The Pistoia Alliance Advisory Board met on Wednesday 29th March. Steve Arlington, President of the Pistoia Alliance, invited its members to consider the biopharma and healthcare landscape as it might be in 2030.
By then, world sales of biopharmaceuticals would be ~$2.5 trillion. The world population will >8 billion and India (~1.5 billion) would have overtaken China (~1.4 billion). 80% of the population would live in cities with a concomitant increase in HONDAs (Hypertensive, Obese, Non-compliant, Diabetic, Asthmatics) as well as other diseases such as schizophrenia. Furthermore, between 2015 and 2030, the number of people in the world aged 60 years or over was projected to grow by 56 per cent, to 1.4 billion with a consequent increase in the incidence of the diseases of old age such as the costly and devastating dementias.
Such demographic trends place strong pressure on healthcare costs which are consuming unsustainably large percentages of the GDP of nation states. Healthcare payers and providers are working to limit costs and are demanding more value for the same money or the same value for less money – yet the biopharmaceutical industry costs of approved molecules remains stubbornly high at an average of ~$2.6 billion over the last 15 years. Patients, providers and payers now seek cures for disease rather than palliative management. Today’s technologies promise the delivery of precision medicine and companion diagnostics will be key – but regulatory mechanisms urgently need to be put in place to accommodate speedy yet safe delivery of new treatments. Providers will be judged on the quality of health outcomes. Significant cultural and socio-political changes will be needed and the pharmaceutical industry must play a leading role in this new healthcare model where the individual will become the custodian of their own data.
Biopharmaceutical Industry R&D must focus on providing value for the patient and be rewarded for doing so. But it can only achieve this by engaging in collaboration, gaining deeper understanding of disease, developing smarter clinical trials and working constructively with patient, payer, provider and regulator.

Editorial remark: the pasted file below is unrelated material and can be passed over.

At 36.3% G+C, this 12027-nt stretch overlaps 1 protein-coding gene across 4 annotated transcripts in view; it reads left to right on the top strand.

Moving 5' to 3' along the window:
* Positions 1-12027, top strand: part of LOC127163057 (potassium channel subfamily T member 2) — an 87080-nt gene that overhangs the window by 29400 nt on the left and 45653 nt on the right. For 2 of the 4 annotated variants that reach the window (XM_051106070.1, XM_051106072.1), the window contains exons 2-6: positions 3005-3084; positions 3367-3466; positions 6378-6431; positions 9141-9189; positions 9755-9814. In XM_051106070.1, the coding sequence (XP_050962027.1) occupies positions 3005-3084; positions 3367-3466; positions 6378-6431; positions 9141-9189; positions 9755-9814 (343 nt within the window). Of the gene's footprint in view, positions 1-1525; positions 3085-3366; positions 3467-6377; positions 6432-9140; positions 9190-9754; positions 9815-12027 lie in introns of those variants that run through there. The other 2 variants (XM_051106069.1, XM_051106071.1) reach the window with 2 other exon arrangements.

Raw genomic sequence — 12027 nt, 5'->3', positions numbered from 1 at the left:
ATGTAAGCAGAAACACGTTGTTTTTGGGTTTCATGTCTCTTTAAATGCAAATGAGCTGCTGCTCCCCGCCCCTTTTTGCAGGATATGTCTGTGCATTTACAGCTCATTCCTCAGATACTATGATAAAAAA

The Advisory Board members identified areas that the Pistoia Alliance might consider investigating further. Examples which will be further investigated include:
- Blockchain technology – that had the potential to transform. Potential applications ranged from securing against counterfeit medicines to automating GxP standard operating procedures, to enabling a therapeutic service payment model based on successful outcomes.
- The importance of capturing and managing real world data – including genomic data – to provide an information feedback loop better to inform clinical trial strategy and indeed drug discovery.
- The “Lab of the Future” as an umbrella concept. Pistoia Alliance should consider topics such as:
- Quantum Computing and its potential to transform inter alia Molecular Dynamics and ab initio drug design
- The Internet of Things (IoT) as all objects relevant to the lab can be interconnected, tracked, managed and exploited
- Augmented Reality – smart glasses being one such relevant technology
- “Human-on-a-Chip” – to provide quicker and relevant insights into drug safety
- Machine learning / artificial intelligence
- Modelling & Simulation – more, better-quality data (including RWD) to benefit modelling and simulation to expedite drug R&D (including PK/PD etc.)
- Establish a disruptive technologies awareness programme and monitor their impact on R&D
- Microbiome – Interesting biology and technology – it could prove to be very important in medicine. The microbiome produces chemicals and the effects of these chemicals on the individual needs to be understood.
- Seek opportunities to facilitate communication between the regulators and our members with particular reference the rapidly developing technology environment.